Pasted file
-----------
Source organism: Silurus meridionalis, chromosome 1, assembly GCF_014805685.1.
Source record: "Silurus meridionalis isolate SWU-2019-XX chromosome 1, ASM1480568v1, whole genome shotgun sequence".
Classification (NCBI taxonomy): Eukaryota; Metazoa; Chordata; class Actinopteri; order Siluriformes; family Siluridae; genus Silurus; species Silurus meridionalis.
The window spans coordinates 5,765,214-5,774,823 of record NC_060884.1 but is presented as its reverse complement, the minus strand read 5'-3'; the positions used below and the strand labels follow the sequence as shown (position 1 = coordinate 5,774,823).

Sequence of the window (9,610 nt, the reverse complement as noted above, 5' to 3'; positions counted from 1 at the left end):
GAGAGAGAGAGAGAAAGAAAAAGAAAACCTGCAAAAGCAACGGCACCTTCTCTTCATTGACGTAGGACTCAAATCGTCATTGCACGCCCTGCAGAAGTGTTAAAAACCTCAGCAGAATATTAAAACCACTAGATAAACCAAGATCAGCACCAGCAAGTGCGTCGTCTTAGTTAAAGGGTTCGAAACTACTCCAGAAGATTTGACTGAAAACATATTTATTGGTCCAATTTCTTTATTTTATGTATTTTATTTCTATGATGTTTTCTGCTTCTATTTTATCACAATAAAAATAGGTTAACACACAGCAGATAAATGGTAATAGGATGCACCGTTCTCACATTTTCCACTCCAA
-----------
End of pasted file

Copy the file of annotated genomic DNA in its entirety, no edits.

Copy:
Source organism: Silurus meridionalis, chromosome 1, assembly GCF_014805685.1.
Source record: "Silurus meridionalis isolate SWU-2019-XX chromosome 1, ASM1480568v1, whole genome shotgun sequence".
Classification (NCBI taxonomy): Eukaryota; Metazoa; Chordata; class Actinopteri; order Siluriformes; family Siluridae; genus Silurus; species Silurus meridionalis.
The window spans coordinates 5,765,214-5,774,823 of record NC_060884.1 but is presented as its reverse complement, the minus strand read 5'-3'; the positions used below and the strand labels follow the sequence as shown (position 1 = coordinate 5,774,823).

Sequence of the window (9,610 nt, the reverse complement as noted above, 5' to 3'; positions counted from 1 at the left end):
GAGAGAGAGAGAGAAAGAAAAAGAAAACCTGCAAAAGCAACGGCACCTTCTCTTCATTGACGTAGGACTCAAATCGTCATTGCACGCCCTGCAGAAGTGTTAAAAACCTCAGCAGAATATTAAAACCACTAGATAAACCAAGATCAGCACCAGCAAGTGCGTCGTCTTAGTTAAAGGGTTCGAAACTACTCCAGAAGATTTGACTGAAAACATATTTATTGGTCCAATTTCTTTATTTTATGTATTTTATTTCTATGATGTTTTCTGCTTCTATTTTATCACAATAAAAATAGGTTAACACACAGCAGATAAATGGTAATAGGATGCACCGTTCTCACATTTTCCACTCCAA